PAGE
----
Judge whittles Apple v. Samsung case down as Schiller concludes testimony [u]Continuing the Apple v. Samsung retrial, U.S. District Court Judge Lucy Koh on Friday entered a motion that takes four patents-in-suit out of consideration for damages on lost profits, while Apple's Phil Schiller further explained how his company was harmed by Samsung's copycat devices.
Judge Koh ruled Apple cannot pursue damages due to lost profits for four out of the five patents leveraged in the retrial, though the inventions are still in play in regard to Samsung profits and possible royalties.
As noted by FOSS Patents' Florian Mueller, Apple complied with a pretrial order not to bring the four properties up for argument in regard to the $114 million it is seeking for lost profits, making Koh's order somewhat of a formality. The company, therefore, has one patent-in-suit for lost profits —the '915 patent for "pinch-to-zoom" —on which the jury can decide an appropriate payout.
Apple and Samsung are currently duking out a retrial over damages Judge Koh vacated in March after she found the Apple v. Samsung jury to have inaccurately calculated awards applied to 13 Samsung devices.
As for Schiller, the Apple executive finished up his testimony from Thursday, saying Samsung's copying of the iPhone and iPad's designs diluted the Cupertino company's cachet. According to in-court reports from Reuters, Schiller drilled home the idea that Samsung's patent infringement hurt Apple not only in the short term, but hurt consumer trust in the company
"It's much harder to create demand and people question our innovation and design skills like people never used to," Schiller said. "[Samsung] weakened the world view of Apple as this great designer and innovator."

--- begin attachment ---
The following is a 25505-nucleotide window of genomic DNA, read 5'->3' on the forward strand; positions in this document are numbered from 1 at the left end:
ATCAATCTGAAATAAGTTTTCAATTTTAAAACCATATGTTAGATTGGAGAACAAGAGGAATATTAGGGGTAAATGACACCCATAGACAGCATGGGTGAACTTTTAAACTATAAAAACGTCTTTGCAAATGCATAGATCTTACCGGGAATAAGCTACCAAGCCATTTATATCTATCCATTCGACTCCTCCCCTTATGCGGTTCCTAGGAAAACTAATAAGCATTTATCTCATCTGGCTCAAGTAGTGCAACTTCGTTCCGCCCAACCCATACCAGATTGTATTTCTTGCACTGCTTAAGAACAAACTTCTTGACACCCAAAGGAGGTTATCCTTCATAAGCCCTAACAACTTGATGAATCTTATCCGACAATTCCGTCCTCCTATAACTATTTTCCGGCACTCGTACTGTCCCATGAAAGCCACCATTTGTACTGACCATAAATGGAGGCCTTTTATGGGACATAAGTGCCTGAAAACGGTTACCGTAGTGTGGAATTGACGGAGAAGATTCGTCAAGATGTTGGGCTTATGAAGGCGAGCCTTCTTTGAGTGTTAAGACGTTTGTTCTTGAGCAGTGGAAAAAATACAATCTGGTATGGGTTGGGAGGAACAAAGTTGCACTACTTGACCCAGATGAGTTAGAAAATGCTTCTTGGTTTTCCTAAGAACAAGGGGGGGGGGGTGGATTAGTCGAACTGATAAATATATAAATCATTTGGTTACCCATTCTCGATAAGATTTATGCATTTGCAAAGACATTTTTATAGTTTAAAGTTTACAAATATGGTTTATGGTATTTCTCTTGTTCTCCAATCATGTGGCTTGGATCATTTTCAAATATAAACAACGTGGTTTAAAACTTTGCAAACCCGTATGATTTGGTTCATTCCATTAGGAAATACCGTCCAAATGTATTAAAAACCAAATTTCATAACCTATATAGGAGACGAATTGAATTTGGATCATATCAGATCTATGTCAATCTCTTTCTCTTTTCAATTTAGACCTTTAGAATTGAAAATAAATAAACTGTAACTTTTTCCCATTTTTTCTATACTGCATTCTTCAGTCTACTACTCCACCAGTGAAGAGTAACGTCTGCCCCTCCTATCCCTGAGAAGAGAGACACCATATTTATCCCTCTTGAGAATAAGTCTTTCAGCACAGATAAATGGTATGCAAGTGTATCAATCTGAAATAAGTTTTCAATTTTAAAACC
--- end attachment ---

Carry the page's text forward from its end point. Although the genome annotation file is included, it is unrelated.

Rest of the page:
Samsung counsel William Price went on the offensive in cross-examining Schiller, brining into question the validity of Apple's design patents.
"Apple doesn't own a patent on a product being beautiful or sexy, isn't that correct?" Price asked.
"The industry does tend to follow trends of products that are doing well," Schiller replied.
Price went further, hinting that the iPad mini was a direct response to Samsung's small-size tablet offerings.
"[The mini] had nothing to do with competition," Schiller said. "We were simply trying to make our product better."
Comparison of Apple and Samsung devices. | Source: Apple v. Samsung court documents
Apple argues that by copying its designs, Samsung has taken away a portion of the consumer base that would have otherwise purchased the iPhone or iPad. Before Judge Koh ruled that Apple could not seek damages for lost profits on four patents, the Cupertino company was seeking roughly $380 million from Samsung. For its part, Samsung admits infringement, but sees damages at a much less substantial $52 million.
As of this writing, Samsung is calling expert witnesses to the stand. So far, testimony has been in regard to correct damages payouts and Apple' production capabilities at the time of Samsung's infringement.
Judge Koh said witness testimony should conclude on Monday, with final arguments from both parties to be offered on Tuesday. The jury will then deliberate and render a verdict in due course.
Editor's Note: This article has been updated to clarify Apple's four patents are not to be considered for lost profits only, and are still active in other facets of the case.
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